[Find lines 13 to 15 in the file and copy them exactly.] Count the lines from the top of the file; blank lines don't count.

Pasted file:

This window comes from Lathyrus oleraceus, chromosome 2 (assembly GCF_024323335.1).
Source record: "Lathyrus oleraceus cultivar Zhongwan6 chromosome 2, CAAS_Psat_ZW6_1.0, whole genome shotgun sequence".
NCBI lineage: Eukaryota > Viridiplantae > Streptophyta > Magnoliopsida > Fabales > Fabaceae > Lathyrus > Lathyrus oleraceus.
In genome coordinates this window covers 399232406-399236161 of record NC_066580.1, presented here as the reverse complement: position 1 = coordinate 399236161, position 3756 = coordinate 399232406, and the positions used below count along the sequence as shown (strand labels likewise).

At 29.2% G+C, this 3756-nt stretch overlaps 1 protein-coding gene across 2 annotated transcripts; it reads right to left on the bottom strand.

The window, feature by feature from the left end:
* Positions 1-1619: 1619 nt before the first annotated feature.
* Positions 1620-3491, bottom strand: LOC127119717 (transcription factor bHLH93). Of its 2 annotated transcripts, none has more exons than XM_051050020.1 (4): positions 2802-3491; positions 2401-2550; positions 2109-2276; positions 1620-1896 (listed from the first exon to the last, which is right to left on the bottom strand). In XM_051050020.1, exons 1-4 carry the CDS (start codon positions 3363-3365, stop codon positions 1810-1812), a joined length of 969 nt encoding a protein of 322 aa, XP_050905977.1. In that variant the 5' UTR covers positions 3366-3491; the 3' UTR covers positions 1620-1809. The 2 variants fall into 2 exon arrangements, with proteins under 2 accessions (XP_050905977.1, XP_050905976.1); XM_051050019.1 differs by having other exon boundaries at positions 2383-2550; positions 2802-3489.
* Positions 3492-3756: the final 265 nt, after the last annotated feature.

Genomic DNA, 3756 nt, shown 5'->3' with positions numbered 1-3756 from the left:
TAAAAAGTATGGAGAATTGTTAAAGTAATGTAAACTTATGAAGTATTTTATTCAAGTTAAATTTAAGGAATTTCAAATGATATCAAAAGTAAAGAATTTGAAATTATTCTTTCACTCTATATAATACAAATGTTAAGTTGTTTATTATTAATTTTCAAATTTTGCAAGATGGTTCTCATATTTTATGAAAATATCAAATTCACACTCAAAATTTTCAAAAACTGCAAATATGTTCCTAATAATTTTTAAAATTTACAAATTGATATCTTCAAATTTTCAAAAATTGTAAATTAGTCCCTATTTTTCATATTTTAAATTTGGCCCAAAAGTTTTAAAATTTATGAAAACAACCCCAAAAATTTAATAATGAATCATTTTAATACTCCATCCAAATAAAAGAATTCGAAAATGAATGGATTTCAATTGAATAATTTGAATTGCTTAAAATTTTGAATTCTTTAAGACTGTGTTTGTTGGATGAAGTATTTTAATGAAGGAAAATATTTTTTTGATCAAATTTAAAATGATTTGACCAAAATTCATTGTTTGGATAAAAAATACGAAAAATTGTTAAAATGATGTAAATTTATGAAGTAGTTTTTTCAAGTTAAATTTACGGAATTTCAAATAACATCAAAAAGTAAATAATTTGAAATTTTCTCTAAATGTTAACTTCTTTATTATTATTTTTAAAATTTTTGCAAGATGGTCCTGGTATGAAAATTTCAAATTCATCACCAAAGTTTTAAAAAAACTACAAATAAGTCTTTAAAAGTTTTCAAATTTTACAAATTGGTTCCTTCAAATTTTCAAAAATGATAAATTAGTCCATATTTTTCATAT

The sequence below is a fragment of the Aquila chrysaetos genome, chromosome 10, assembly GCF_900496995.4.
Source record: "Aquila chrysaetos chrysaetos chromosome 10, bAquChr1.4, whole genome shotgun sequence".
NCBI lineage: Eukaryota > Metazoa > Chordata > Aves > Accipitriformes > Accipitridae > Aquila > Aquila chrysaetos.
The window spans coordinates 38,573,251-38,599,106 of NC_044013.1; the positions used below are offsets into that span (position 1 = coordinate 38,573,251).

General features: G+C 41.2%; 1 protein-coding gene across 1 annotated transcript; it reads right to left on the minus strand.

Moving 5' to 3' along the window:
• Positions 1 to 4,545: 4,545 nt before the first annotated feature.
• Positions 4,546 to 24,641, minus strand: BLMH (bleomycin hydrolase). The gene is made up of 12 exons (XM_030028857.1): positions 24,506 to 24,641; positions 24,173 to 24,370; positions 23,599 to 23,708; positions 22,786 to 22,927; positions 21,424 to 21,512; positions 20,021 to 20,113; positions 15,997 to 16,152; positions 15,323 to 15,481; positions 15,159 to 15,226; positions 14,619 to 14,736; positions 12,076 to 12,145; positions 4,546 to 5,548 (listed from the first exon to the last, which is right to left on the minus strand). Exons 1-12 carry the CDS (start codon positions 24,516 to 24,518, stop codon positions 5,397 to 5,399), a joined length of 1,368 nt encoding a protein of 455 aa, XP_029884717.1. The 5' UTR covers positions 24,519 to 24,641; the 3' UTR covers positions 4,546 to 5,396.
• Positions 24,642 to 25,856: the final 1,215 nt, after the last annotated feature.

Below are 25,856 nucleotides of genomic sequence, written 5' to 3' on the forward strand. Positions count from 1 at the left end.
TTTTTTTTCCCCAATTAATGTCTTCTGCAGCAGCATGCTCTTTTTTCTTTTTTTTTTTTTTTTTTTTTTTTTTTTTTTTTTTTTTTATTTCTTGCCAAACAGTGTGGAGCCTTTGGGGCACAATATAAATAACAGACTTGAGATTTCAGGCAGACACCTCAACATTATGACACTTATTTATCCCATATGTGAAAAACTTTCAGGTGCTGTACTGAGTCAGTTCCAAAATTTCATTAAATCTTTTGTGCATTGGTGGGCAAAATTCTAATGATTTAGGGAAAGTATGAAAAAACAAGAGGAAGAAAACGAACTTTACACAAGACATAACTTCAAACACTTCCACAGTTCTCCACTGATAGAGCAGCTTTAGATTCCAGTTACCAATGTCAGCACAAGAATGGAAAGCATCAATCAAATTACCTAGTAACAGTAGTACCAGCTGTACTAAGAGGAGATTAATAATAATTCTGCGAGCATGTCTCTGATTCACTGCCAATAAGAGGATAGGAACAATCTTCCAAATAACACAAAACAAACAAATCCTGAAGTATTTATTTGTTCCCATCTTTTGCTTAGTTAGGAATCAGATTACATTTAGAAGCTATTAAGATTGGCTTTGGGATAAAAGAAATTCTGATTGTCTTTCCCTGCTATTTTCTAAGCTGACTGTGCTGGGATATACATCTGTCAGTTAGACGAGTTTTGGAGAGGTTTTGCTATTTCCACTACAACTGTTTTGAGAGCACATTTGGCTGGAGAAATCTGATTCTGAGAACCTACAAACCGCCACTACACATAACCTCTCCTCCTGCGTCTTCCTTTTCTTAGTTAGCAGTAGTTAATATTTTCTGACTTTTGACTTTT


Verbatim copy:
Source record: "Aquila chrysaetos chrysaetos chromosome 10, bAquChr1.4, whole genome shotgun sequence".
NCBI lineage: Eukaryota > Metazoa > Chordata > Aves > Accipitriformes > Accipitridae > Aquila > Aquila chrysaetos.
The window spans coordinates 38,573,251-38,599,106 of NC_044013.1; the positions used below are offsets into that span (position 1 = coordinate 38,573,251).